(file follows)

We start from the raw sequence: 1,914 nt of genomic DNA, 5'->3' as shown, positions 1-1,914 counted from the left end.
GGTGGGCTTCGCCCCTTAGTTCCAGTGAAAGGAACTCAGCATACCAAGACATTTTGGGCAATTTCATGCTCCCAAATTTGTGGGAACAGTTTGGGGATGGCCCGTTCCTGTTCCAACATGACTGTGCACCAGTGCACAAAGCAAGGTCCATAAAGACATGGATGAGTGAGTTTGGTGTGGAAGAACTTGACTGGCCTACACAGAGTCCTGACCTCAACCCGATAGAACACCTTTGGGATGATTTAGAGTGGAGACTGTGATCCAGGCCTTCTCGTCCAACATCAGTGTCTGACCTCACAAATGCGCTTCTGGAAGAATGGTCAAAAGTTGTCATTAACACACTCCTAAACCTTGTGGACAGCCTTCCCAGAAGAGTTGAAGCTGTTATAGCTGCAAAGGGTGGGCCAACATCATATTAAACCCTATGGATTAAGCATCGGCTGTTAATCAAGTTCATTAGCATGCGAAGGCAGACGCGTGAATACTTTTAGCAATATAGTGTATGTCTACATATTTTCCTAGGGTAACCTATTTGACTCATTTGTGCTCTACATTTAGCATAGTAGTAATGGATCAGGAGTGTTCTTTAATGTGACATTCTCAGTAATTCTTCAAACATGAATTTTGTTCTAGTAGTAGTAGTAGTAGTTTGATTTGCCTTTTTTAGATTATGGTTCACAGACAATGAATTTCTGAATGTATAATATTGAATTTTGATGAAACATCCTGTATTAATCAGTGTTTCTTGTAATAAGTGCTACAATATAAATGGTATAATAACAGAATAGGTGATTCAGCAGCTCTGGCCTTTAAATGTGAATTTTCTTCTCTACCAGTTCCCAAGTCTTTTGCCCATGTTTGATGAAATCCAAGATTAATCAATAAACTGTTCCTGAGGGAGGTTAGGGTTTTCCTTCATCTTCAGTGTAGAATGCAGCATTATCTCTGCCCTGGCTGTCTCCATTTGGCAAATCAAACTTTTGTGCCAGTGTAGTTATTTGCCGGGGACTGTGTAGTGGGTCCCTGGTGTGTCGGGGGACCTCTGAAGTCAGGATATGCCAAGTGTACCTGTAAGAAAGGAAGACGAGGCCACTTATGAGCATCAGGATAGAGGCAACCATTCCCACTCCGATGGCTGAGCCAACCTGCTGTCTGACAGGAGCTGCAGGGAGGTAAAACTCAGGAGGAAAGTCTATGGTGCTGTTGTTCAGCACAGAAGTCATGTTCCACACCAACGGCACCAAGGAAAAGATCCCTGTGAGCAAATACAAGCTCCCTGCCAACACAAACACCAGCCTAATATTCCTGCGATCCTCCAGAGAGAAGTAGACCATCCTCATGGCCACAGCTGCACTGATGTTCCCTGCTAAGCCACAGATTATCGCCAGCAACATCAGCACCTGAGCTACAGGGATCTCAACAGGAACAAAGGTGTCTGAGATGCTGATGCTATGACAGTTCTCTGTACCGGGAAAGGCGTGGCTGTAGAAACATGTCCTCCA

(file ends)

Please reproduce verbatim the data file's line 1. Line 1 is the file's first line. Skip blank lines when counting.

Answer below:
We start from the raw sequence: 1,914 nt of genomic DNA, 5'->3' as shown, positions 1-1,914 counted from the left end.